- "Old Betsy"
Few art shows are as egalitarian as the one that’s been staged each of the past 20 Septembers in Burlington’s South End. For a $55 Art Hop entry fee, anyone can show pretty much anything to a potential 30,000 viewers. The one exception amid this democratic artapalooza is the Juried Show, where judgments are made about the comparative quality of works submitted.
The South End Arts and Business Association, which organizes the Hop, enlists an outside juror who chooses first-, second- and third-place winners among works exhibited at an indoor venue, as well as sculptures installed outdoors at various South End sites. The top three receive cash prizes of $500, $325 and $100, respectively, along with, presumably, heightened attention from viewers, media and perhaps collectors.
Does this privileging of the few over the many violate the democratic spirit of the Art Hop? Is a juried show inevitably an exercise in elitism? Can such a selection process be wholly objective?
No, no and no, replies Mark Waskow, president of SEABA and Vermont’s most voracious collector of contemporary art.
“I can’t think of any discipline or art form that doesn’t have some kind of jurying process,” Waskow says. “The juried show has been a tradition since at least the Renaissance. It’s a way of recognizing achievement — which isn’t the same as saying, ‘This is good art and that’s bad art.’”
Artists themselves decide whether to enter a work for juried consideration. In keeping with the Art Hop’s inclusiveness, anyone can at least nominate him- or herself for an award. This year, 240 pieces were submitted, and juror Todd Bartel deemed about 50 of them worthy of presentation at the SEABA Center on Pine Street. From that selection, Bartel chose a top three.
Waskow acknowledges that this winnowing process reflects personal taste. “Each juror brings their own biases, subjectivity and experiences,” he says.
Bartel agrees. “Of course it’s a subjective process,” he says. “I don’t consider myself infallible, but I do hope my choices are compelling to more people than myself.”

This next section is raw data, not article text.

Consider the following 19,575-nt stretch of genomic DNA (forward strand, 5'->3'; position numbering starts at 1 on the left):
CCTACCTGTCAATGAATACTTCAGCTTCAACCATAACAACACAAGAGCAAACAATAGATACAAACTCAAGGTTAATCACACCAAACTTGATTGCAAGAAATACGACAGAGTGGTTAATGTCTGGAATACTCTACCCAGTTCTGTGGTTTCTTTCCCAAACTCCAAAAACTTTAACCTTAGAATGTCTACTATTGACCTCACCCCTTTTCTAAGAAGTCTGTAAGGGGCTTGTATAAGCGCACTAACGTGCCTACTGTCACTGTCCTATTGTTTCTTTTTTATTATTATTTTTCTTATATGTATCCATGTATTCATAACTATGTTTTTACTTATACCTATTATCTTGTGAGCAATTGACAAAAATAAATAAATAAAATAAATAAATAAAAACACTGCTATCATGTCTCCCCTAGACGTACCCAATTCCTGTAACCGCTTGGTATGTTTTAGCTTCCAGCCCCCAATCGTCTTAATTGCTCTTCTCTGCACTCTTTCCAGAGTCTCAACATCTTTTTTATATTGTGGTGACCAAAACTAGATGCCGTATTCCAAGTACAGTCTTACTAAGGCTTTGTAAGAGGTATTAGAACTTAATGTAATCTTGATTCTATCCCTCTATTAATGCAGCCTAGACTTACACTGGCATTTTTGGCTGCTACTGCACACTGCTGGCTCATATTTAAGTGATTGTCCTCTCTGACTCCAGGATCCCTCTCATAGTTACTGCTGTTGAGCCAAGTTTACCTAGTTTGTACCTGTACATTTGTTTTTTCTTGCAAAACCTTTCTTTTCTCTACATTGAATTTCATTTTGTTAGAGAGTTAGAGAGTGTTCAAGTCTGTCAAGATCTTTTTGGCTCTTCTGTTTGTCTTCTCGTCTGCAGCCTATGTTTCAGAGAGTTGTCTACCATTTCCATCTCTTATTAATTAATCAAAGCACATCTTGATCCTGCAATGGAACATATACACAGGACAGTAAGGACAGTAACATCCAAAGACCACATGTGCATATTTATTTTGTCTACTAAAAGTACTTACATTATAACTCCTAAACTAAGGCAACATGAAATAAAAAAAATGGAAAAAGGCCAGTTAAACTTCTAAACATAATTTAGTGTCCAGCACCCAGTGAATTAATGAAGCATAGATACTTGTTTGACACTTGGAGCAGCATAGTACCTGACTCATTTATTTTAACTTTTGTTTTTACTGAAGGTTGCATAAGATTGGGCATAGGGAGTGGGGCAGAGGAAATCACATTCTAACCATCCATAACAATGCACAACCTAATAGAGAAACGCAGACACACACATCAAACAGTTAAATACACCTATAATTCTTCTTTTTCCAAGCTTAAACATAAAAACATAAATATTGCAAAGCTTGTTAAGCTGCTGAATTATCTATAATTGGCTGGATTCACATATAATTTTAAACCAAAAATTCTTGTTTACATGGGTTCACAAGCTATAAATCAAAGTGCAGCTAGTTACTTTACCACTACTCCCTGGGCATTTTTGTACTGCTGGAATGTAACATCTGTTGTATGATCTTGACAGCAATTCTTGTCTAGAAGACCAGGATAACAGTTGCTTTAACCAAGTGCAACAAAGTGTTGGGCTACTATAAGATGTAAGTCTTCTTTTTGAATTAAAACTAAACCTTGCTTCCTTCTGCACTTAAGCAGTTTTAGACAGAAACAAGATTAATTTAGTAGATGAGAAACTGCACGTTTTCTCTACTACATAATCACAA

Like previous jurors, Bartel comes with the credentials to make informed judgments. He’s been teaching art courses since 1986 at universities including Harvard, Brown and Carnegie Mellon. In addition, “I’ve curated more shows than I can count on both hands,” he says. He’s a practicing Massachusetts-based collage artist, as well, who has shown his work at venues in New England, New York and California. His work’s most recent Vermont appearance was in a group show called “Hey Joe: An Homage to Joseph Cornell,” — at Rochester’s BigTown Gallery this past summer.
In determining what would be at the top of the Hop, Bartel says, “I kept coming back to the things that haunted me most. There was something alchemical about them.” It might have been the artist’s execution that captured his attention, or “the idea behind the work.” In some cases it was the juxtaposition of images or materials, Bartel explains.
The names of artists are not revealed to jurors who assess works submitted for the show. Judgments are thus based solely on the perceived success of a work, not on the reputation — or obscurity — of its maker.
Bartel awarded first prize to clay artist John Brickels for “Old Betsy,” a militarized tricycle made of stoneware, metal, rubber and wood. “What amazed me about that piece was its components,” Bartel says. “I mean, ceramics have nothing to do with bicycles.”
His second choice was “Old Birch on Elmore Mountain,” by Gabriel Tempesta. Viewers may initially mistake this oddly angled image of a mottled tree for a photograph — it’s that hyperrealistic. But Tempesta’s medium is actually casein, a milk-based paint that the native Vermonter applied in shades of gray, white and black.
Third prize went to Paige Berg Rizvi for “Galena.” She also used a less-common material — encaustic (heated and pigmented beeswax) — in assembling a collage-like work in which birds, airplanes and bombs are superimposed over a map of the Midwest; it situates the town of Galena, Illinois, in the bull’s eye of a target. “Think what went into making that,” Bartel marvels.